As food and drink marketing and PR specialists, the Pelican team is constantly looking at what’s driving the retail and foodservice markets, so that we can adapt our campaigns to deliver the best outcomes for clients.
Many aspects of our lives are being affected by social, technological, environmental and political developments, at what feels like an ever-increasing pace. But which are the most influential trends?
To answer this question, we’ve teamed-up with NPD specialist Celia Holt to produce the Food Trends Report, a summary the key Mega Trends affecting the food and drink sector. So, here’s a brief look at the top five Mega Trends.
Economic and political
Ever since the Brexit vote, the political landscape seems to have been in a state of flux. You can argue that populism in the form of Trump, Corbyn and Macron is a reaction against the political status quo, years of austerity or the younger generation exerting their political clout. Whichever it is the economic impact on the food industry is significant.
The falling pound has been a blessing for food exporters, but it has led to a rise in UK food prices. This, combined with the economic slowdown, is likely to put the squeeze on the spending power of UK households, which in turn will help maintain the growth of the discount retailers.
This is not only a UK phenomenon. On day one of taking ownership of Whole Foods, Amazon reduced prices by as much as 43%.
Jeff Wilke, the CEO of Amazon Worldwide Center, said that the company is determined to make healthy and organic food affordable for everyone. “Everybody should be able to eat Whole Foods Market quality,” he said. “We will lower prices without compromising Whole Foods Market’s long-held commitment to the highest standards.”
We can expect more and more downward pressure on price, only brands with a strong proposition will thrive.
Many more of us are aspiring to adopt cleaner and healthier lifestyles. This can be seen in trends such as:
- 10 a day fruit and veg for a healthier you!
- Rise in vegetarians and flexitarians
- Demand for animal product alternatives
- Simplicity of ingredients creating great taste
- A demand for honest labelling of food
As more of us eat on the go, foodservice operators are responding by developing new healthier menus and formats such as Veggie Pret.
- 34% Food on the Go shoppers looking for more vegetarian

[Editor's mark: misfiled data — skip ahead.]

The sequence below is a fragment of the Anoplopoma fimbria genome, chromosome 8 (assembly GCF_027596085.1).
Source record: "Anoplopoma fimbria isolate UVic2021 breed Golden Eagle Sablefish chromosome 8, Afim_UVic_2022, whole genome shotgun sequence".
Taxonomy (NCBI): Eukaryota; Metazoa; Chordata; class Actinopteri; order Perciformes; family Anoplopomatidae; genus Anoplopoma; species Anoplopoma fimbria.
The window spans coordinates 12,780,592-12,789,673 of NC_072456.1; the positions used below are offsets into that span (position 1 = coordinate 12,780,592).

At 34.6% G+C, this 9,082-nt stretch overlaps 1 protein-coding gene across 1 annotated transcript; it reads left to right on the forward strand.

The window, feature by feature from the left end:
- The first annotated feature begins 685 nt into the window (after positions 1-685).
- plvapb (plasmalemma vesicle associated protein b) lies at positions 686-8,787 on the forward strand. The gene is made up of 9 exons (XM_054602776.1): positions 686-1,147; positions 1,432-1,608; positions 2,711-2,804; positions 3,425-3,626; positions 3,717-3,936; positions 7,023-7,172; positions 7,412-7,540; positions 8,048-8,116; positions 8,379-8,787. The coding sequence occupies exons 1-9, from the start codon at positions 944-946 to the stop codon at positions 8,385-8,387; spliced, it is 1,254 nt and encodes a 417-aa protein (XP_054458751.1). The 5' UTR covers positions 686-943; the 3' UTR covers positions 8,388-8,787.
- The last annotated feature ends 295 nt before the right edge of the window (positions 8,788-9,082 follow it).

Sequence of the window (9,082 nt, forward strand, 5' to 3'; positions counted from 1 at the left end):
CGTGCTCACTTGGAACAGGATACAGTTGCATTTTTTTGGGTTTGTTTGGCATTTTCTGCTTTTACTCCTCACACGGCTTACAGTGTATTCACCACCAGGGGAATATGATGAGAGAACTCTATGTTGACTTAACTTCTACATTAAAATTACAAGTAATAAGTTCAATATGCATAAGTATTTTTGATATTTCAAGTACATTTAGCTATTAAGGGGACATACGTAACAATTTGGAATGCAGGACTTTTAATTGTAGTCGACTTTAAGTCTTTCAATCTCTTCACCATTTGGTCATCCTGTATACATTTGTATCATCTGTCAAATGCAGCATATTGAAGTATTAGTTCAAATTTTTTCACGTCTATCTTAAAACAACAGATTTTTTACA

- 25% Food on the Go shoppers looking for dairy free
- 23% Food on the Go shoppers looking for vegan and gluten free
Other effects include the growing adoption of apps such as ‘Snap It’ that helps people make healthier food choices and ‘My Fitness Pal’ that allows users to track their calorie intake and exercise. Wearable technology is also contributing with the development of the Apple Watch and the Fitbit which allows people to track their daily exercise.
For anyone born after 1995, technology has simply always been a part of everyday life. Generation Z have been used to the internet and smart phones from a young age and it’s shaped their approach to every aspect of their lives.
Generally, they are happy to share many aspects of their day-to-day lives online, they shop online, are happy to share personal information with brands and believe that businesses should act to ‘do good’ in the world. They tend to be less focussed on traditional career paths and value experiences over possessions.
This shapes their attitudes to brands. They actively seek out brands which they believe are ethical or which offer new or unique experiences.
The explosion of tech solutions is changing the way we shop and eat. Examples include:
- Amazon Go, the supermarket with no lines and no checkout
- Driverless delivery vehicles
- Delivery drones and robots
- Evermore intelligent vending solutions offering products such as freshly cooked pizzas with a choice of over 200 toppings
- Smart fridges that alert you when you’re running low on staples such as milk or butter
In contrast, there is also a growing trend for Digital Detox, creating tech-free spaces in our lives, such as device free holidays or people valuing traditional pastimes for example craft baking, which may explain the popularity of the Great British Bake Off.
The fifth mega trend is social conscience. We constantly hear that climate change is the result of our modern lifestyles and many of us want to do something to offset the effects of consumerism.
People are increasingly interested in brands that minimise their effects on the environment or even better are acting to make things better. We expect to see many more examples of re-use or take back of consumer goods and food brands making claims about sustainable packaging and animal welfare standards or CSR benefits, for example the Co-op promising to use only British meat.
In addition, we’ll see the development of more vegetarian and vegan food products and more meat alternatives such as the ‘Impossible Burger’ made with potato, wheat and coconut fat, the product visually resembles ground meat, even when raw. Thanks to an ingredient called heme, the molecule that makes meat taste meaty, the Impossible Burger even bleeds.
Change is happening faster than it’s ever happened before. These mega trends are already having a significant effect on the food industry and brand owners need to assess how they’re going to react.
If you’d like a copy of the Food Trends Report, then contact Michael Bennett at Pelican Communications on 01457 820807 or email him at Michael.firstname.lastname@example.org or fill in the contact form below.